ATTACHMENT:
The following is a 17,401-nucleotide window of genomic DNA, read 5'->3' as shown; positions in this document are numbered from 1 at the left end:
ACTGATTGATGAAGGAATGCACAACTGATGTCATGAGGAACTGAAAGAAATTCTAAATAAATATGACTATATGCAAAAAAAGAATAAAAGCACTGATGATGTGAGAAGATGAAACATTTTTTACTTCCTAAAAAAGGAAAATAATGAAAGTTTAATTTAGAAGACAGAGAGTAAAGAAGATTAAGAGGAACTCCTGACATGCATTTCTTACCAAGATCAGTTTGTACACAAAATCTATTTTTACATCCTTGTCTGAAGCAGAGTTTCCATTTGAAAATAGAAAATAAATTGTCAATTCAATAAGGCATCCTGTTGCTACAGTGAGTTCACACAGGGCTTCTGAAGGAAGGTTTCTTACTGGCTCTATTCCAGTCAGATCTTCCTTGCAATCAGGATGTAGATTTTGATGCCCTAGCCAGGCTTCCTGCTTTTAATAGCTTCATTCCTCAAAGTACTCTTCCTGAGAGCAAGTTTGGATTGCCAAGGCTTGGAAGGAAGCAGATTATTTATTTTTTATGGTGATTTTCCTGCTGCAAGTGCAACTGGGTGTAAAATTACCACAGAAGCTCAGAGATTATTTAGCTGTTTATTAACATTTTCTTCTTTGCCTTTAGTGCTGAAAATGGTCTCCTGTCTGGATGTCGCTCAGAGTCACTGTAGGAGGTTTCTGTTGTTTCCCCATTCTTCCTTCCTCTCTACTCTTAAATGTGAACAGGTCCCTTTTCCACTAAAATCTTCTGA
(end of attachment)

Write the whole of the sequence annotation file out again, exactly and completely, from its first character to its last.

The following is a 17,401-nucleotide window of genomic DNA, read 5'->3' as shown; positions in this document are numbered from 1 at the left end:
ACTGATTGATGAAGGAATGCACAACTGATGTCATGAGGAACTGAAAGAAATTCTAAATAAATATGACTATATGCAAAAAAAGAATAAAAGCACTGATGATGTGAGAAGATGAAACATTTTTTACTTCCTAAAAAAGGAAAATAATGAAAGTTTAATTTAGAAGACAGAGAGTAAAGAAGATTAAGAGGAACTCCTGACATGCATTTCTTACCAAGATCAGTTTGTACACAAAATCTATTTTTACATCCTTGTCTGAAGCAGAGTTTCCATTTGAAAATAGAAAATAAATTGTCAATTCAATAAGGCATCCTGTTGCTACAGTGAGTTCACACAGGGCTTCTGAAGGAAGGTTTCTTACTGGCTCTATTCCAGTCAGATCTTCCTTGCAATCAGGATGTAGATTTTGATGCCCTAGCCAGGCTTCCTGCTTTTAATAGCTTCATTCCTCAAAGTACTCTTCCTGAGAGCAAGTTTGGATTGCCAAGGCTTGGAAGGAAGCAGATTATTTATTTTTTATGGTGATTTTCCTGCTGCAAGTGCAACTGGGTGTAAAATTACCACAGAAGCTCAGAGATTATTTAGCTGTTTATTAACATTTTCTTCTTTGCCTTTAGTGCTGAAAATGGTCTCCTGTCTGGATGTCGCTCAGAGTCACTGTAGGAGGTTTCTGTTGTTTCCCCATTCTTCCTTCCTCTCTACTCTTAAATGTGAACAGGTCCCTTTTCCACTAAAATCTTCTGA